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U.S. History: Secondary Sources

About Secondary Sources

Secondary sources are created by persons who did not experience or participate first-hand in events. Secondary sources analyze, assess, and interpret primary sources to provide context and understanding of a topic. Use secondary sources to find scholarly academic conversations on your topic. Examples of secondary sources include:

  • Books
  • Journal and magazine articles
  • Criticisms and commentary
  • Graphs, illustrations, photographs, data analysis
  • Film documentaries
  • Bibliographies

A secondary source in book form provides a detailed written study of a single specialized subject or an aspect of if by analyzing primary sources and placing them in context. These types of books can be the work of a single author, or a collection of essays by several authors on different aspects of a wider topic.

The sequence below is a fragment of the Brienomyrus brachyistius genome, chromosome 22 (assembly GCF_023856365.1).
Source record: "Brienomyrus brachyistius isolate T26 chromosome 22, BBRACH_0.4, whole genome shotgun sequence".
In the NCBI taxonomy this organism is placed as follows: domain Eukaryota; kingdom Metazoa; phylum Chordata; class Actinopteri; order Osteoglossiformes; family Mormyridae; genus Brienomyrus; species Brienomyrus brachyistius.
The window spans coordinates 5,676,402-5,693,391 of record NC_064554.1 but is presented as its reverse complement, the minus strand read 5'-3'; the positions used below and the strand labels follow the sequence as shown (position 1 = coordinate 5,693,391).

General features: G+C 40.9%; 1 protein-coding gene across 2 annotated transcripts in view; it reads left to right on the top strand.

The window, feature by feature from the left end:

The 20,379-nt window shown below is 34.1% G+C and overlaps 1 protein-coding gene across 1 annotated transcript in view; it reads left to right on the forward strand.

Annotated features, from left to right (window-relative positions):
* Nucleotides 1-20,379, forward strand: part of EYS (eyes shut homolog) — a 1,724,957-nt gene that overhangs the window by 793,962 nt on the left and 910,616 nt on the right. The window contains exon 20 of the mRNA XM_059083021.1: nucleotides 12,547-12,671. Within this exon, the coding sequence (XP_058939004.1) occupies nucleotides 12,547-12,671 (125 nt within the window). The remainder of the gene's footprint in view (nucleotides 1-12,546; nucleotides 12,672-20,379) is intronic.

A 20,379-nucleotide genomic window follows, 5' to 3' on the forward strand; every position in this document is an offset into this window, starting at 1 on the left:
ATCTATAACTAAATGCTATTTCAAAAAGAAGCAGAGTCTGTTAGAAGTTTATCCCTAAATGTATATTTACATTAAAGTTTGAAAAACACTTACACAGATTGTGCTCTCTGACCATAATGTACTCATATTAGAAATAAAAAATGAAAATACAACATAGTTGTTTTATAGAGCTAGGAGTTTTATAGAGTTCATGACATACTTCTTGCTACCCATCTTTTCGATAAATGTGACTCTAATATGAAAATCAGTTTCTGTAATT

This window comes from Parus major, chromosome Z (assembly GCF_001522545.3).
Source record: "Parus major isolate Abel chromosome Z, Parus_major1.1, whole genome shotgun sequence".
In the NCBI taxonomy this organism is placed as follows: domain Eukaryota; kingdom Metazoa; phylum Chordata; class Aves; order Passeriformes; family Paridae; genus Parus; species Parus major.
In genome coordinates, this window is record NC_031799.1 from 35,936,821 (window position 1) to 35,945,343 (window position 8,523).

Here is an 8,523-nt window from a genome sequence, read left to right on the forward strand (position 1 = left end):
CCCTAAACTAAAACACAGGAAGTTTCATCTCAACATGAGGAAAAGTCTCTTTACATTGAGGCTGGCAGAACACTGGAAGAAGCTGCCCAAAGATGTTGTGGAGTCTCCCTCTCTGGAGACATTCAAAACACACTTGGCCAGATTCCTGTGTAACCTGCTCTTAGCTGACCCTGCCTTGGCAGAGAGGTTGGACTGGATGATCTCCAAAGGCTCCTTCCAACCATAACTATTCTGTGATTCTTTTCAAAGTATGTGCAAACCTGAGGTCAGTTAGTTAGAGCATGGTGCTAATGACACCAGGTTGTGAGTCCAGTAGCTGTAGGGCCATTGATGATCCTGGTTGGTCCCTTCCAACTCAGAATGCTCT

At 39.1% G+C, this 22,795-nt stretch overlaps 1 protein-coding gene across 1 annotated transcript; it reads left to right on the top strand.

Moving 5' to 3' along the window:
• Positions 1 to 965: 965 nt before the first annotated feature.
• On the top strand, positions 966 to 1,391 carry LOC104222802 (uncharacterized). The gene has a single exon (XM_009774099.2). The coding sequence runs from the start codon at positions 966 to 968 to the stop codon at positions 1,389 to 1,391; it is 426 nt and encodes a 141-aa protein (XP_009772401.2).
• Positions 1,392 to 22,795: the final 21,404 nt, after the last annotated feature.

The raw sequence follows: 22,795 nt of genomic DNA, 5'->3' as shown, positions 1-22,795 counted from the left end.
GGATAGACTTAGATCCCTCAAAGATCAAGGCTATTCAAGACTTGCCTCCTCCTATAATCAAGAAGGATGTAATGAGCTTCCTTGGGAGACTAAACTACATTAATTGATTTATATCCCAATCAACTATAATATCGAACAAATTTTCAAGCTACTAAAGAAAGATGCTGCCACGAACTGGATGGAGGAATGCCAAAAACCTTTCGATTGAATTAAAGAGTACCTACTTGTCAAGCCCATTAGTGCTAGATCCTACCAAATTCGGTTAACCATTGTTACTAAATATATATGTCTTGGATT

Journal articles offer a specific focus on a topic in shorter length. Like books, they also will include citations to other sources relevant to the topic. To books and/or articles on your topic, use two or three subject terms to create a search that will bring you related results. Some examples include: 

  • Immigration policy AND United States AND 19th Century
  • W.E.B DuBois AND double consciousness AND influences
  • Elizabeth Cady Stanton AND equal rights

Journal Articles